Cannabis Sativa contains the psychoactive drug THC (delta, 9, Tetrahydrocannabinol). Cannabis Sativa grows in almost any climate. The bud is the most abundant source of THC in the plant, although the leaves, stems, and seeds all contain varying amounts of THC. Wild cannabis is typically .5 to 2% THC content. Some cultivated varieties contain up to 18% THC. There are anecdotal reports of up to 28% THC strains of cannabis.
What is marijuana?
Cannabis is a leafy green plant, with serrated leaflets. The leaflets have prominent veins on the underside. It can grow anywhere from a few inches to over six feet high. When dried, the color may be a duller green, or brown, or it may retain its bright green color. This will depend on the variety. The dried cannabis may be all bud, in the case of high grade cannabis, or may be dull brown, with stems and seeds mixed in if it is lower grade and poor quality. The dried cannabis may be smoked in a metal or glass pipe commonly referred to as a bowl, or rolled in a cigarette paper, or a cigar wrapper, in which case it is referred to as a joint or blunt respectively. Small thin joints are referred to as skinny’s, while large, thick joints are referred to as fatty’s. Smoked cannabis has a distinctive sweet, burnt smell.
How marijuana is used?
The method of administration of THC is typically either PO, (oral) or inhalation, smoked in a joint, blunt, pipe, or through a water filter pipe called a Bong. THC is taken orally in the form of Hash brownies, Hash chocolate chip cookies and a variety of cannabis edibles, such as gummy candies. Majoun, which are Moroccan hash balls (Ground nuts, dried fruit, spices and hash) are another form of edible. Residue (resin) which builds up inside pipes contains THC. Cannabis users typically smoke residue when Cannabis is unavailable.
What are the effects of THC on a user?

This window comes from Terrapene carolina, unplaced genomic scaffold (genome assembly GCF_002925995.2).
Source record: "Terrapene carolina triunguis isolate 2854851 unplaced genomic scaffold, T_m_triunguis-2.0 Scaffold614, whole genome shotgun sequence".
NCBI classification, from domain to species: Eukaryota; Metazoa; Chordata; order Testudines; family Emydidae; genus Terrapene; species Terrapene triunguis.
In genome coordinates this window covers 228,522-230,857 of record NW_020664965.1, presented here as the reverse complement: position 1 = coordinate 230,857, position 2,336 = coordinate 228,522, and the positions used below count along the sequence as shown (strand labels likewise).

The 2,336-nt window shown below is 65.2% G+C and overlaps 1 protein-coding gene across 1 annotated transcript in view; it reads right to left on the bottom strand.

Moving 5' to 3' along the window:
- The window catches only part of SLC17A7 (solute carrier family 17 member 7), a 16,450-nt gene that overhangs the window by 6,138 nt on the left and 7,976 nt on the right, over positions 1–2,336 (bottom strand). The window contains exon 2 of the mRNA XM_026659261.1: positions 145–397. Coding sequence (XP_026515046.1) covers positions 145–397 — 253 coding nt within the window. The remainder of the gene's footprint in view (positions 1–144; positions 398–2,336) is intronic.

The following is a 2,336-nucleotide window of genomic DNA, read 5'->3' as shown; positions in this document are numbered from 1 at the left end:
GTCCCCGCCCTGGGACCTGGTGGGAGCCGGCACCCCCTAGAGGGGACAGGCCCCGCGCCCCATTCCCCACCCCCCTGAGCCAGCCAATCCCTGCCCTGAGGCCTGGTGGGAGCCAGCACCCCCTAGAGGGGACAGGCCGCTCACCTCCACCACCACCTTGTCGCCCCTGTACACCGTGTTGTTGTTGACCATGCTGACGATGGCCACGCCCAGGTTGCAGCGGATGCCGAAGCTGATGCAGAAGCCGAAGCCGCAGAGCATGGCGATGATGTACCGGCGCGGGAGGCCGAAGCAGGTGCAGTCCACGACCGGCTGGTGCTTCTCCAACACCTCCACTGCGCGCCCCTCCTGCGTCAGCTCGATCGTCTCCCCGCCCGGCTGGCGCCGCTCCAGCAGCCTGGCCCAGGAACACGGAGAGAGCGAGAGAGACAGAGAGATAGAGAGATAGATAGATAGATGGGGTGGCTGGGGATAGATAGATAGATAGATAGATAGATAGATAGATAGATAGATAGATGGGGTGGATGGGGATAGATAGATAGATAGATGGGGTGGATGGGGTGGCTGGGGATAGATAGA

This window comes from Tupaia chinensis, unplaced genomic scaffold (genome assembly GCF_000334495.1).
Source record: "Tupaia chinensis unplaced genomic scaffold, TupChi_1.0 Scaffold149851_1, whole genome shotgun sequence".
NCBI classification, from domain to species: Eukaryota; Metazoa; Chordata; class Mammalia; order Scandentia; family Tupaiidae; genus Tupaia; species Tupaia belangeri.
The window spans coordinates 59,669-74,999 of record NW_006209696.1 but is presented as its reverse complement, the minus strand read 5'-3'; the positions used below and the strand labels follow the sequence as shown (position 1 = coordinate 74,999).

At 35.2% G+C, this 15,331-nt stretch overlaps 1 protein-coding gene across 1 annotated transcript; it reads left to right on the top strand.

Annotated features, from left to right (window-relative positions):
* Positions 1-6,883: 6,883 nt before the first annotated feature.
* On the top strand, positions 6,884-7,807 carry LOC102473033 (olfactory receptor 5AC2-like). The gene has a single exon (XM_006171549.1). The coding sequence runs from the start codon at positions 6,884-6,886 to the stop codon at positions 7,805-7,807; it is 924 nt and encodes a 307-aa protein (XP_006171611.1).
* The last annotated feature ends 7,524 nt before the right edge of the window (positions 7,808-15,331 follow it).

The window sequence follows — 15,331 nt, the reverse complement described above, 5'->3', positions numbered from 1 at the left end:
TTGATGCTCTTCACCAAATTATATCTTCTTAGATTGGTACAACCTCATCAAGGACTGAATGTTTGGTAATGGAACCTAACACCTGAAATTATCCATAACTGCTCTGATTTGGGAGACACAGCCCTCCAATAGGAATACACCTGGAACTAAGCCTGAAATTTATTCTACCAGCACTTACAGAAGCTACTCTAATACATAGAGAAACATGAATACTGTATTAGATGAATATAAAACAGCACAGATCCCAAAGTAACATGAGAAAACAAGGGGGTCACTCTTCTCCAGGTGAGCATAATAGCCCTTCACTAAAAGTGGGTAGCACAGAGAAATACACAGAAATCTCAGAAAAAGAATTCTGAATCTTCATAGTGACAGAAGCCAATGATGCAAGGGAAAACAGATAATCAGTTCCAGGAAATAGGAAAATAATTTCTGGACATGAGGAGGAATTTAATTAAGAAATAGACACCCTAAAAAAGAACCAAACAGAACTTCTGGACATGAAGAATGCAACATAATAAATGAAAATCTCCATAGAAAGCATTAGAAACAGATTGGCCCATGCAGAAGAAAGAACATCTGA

- Relaxation and silliness
- Perceptual distortion
- Time dilation
- Over-focus on irrelevancies
- Ocular vasodilation (reddening of the eyes as blood vessels become engorged)
- Tachycardia (rapid heartrate).
- In some individuals, panic and paranoia
Short-term and long-term risks of using marijuana
The toxicity of THC is apparently negligible or absent. One could not OD on THC from smoking, as an attempt to smoke a huge volume of cannabis would result in hypoxia and smoke inhalation. There are no apparent ill effects from consumption of large quantities of oral THC in adults. The first reported case of an overdose of THC was sadly reported when an infant consumed their parent’s THC oil. Otherwise, the most dangerous aspect of THC use is the method of administration; smoking.
The long term effects of regular THC use include:
- Memory impairment
- Learning impairment
- Smoker’s cough
- Increased incidence of bacterial upper-respiratory infections
- Chronic bronchitis
- COPD (Chronic Obstructive Pulmonary Disease)
THC does produce a characteristic withdrawal syndrome, marked by:
- Muscle tension
- Reduced appetite
While it could be argued THC is one of the most benign chemical substances abused, and has become not only increasingly culturally acceptable throughout the US, but also decriminalized in many jurisdictions, the long term use is not without risk.